Despite learning of their hepatitis B diagnosis, Vhal and his brothers could not tackle their disease head on because of financial constraints. Vhal had just begun work as a software developer in a publishing company; Aris ran a computer shop, while Joey and Tonton were still studying.
“After we got tested, we knew we could not afford the checkups and medicines so we did not go to the doctor. I searched online about our case and learned that with chronic hepatitis, there’s no cure. So we decided to live a healthy lifestyle instead,” he said.
One by one, however, Vhal lost his brothers to hepatitis-related liver disease within a five year period. Tonton died in 2008, Aris in September 2013 and Joey in November 2013.
From hepatectomy to liver transplant
After his brothers died, Vhal’s wife, Adalyn grew increasingly concerned and asked him to have another checkup despite him not feeling any symptoms. During the time of Joey’s burial, Vhal learned he had liver cancer with a 10-centimeter tumor. He then decided to have an operation in December 2013 to remove the large tumor from his liver.
“I had difficulty at first because most doctors would not do a hepatectomy if the tumor was more than five centimeters. I found Dr Dante Ang who did my operation and it was successful,” Vhal said.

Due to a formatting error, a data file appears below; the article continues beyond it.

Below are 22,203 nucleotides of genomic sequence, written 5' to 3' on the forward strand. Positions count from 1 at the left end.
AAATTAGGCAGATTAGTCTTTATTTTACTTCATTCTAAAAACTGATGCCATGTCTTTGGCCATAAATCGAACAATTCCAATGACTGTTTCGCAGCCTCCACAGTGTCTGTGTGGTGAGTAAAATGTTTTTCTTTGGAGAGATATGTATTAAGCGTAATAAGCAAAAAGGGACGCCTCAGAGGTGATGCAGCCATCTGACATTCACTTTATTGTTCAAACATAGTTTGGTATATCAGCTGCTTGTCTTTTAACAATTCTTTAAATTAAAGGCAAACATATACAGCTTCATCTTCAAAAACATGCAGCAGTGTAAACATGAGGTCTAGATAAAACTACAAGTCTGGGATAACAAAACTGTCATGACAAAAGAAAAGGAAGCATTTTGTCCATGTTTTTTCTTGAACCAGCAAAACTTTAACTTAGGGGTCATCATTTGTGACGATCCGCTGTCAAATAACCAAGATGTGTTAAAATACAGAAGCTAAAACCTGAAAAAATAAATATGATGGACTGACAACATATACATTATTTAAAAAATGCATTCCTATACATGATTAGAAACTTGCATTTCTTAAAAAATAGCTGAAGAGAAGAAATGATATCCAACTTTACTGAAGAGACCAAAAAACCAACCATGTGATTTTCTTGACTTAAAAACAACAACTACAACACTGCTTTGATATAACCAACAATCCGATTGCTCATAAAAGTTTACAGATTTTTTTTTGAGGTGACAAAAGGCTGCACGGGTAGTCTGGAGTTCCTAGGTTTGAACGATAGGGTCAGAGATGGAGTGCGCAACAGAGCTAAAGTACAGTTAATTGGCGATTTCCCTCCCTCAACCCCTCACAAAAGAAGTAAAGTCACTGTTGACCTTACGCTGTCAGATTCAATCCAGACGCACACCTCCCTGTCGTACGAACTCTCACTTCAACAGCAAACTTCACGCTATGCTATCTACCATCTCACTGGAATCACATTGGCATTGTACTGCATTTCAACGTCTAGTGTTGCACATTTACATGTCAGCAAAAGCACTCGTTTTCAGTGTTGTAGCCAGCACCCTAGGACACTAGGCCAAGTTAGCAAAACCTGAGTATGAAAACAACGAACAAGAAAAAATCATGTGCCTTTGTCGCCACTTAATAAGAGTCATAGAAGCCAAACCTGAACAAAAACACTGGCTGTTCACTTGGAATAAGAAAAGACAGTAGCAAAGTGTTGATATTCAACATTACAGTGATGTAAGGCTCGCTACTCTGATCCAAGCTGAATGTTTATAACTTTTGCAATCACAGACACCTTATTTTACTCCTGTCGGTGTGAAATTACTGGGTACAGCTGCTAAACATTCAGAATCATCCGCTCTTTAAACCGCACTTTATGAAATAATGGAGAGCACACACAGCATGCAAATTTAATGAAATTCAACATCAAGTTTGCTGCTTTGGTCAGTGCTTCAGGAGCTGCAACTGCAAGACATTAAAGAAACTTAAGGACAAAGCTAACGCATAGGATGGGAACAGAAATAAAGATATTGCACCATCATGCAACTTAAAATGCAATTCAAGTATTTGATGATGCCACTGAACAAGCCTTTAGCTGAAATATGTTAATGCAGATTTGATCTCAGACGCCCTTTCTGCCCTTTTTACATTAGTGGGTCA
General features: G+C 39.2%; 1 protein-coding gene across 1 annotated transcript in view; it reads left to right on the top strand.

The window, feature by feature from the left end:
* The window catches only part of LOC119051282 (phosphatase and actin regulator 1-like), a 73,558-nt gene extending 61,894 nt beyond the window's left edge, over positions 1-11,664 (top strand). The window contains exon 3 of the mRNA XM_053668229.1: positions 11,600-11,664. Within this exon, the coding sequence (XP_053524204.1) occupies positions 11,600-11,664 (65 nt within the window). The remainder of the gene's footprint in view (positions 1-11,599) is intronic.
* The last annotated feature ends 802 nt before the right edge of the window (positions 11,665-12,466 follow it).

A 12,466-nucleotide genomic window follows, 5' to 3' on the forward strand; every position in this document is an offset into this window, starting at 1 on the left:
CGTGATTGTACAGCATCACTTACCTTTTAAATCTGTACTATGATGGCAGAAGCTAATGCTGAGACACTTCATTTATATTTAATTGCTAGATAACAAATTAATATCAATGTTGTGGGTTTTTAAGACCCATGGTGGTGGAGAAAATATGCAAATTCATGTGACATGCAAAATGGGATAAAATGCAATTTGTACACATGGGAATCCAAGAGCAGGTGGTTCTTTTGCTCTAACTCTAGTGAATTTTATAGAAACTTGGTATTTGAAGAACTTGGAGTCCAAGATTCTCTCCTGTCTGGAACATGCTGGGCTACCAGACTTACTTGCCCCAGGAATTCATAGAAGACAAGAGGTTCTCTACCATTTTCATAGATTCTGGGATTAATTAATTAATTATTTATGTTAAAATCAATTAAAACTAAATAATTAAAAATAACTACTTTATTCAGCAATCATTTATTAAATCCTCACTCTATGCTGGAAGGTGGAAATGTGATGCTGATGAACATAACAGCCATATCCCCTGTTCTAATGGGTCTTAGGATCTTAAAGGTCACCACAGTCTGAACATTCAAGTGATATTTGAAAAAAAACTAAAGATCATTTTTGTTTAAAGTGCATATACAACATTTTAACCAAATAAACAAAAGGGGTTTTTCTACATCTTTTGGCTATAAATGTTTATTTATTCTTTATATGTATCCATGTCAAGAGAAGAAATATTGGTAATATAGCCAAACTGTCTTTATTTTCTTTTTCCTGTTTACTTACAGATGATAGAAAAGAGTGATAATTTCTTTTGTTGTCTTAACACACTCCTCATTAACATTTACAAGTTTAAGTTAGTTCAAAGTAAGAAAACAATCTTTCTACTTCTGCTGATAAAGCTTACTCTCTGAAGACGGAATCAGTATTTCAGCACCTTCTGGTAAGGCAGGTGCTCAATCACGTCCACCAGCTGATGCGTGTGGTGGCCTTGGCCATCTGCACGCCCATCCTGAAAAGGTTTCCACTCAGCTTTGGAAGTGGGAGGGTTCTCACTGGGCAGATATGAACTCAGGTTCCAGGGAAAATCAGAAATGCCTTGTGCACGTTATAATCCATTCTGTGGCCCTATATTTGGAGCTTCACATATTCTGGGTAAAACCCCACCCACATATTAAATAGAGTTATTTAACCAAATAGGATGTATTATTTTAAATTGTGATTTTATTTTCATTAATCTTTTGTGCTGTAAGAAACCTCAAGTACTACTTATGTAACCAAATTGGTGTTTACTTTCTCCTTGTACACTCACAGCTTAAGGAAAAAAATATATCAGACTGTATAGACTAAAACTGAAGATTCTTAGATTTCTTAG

The reprieve was brief. Dr Ang informed Vhal in February 2014 that the chance of his cancer recurring is highly likely and that it would be best if Vhal has a liver transplant. While waiting for his liver transplant, he also had a few sessions of transarterial chemoembolization, a targeted chemo therapy which blocks the blood supply and prevents the growth of the tumor.
After a year of stringent organ donation process and acceptance, Adalyn’s brother, Peter John Cruz, was successfully matched and donated over 60 percent of his liver to Vhal. With their savings and financial assistance from the Philippine Charity Sweepstakes Office, friends, family, and even strangers, Vhal and his wife managed to raise some funds for the liver transplant which cost Php4.7 million. By September 2015, Vhal had his liver transplant. The operation was successful although Vhal lost a lot of weight during his six-month recovery.
Now two years after his transplant, Vhal makes sure to follow his doctor’s orders, go to regular checkups, take maintenance medicines, and continue to live a healthy lifestyle. He has gone back to work and is able to resume supporting his two young children and wife, who is herself on recovery from a recent bout of stage one breast cancer.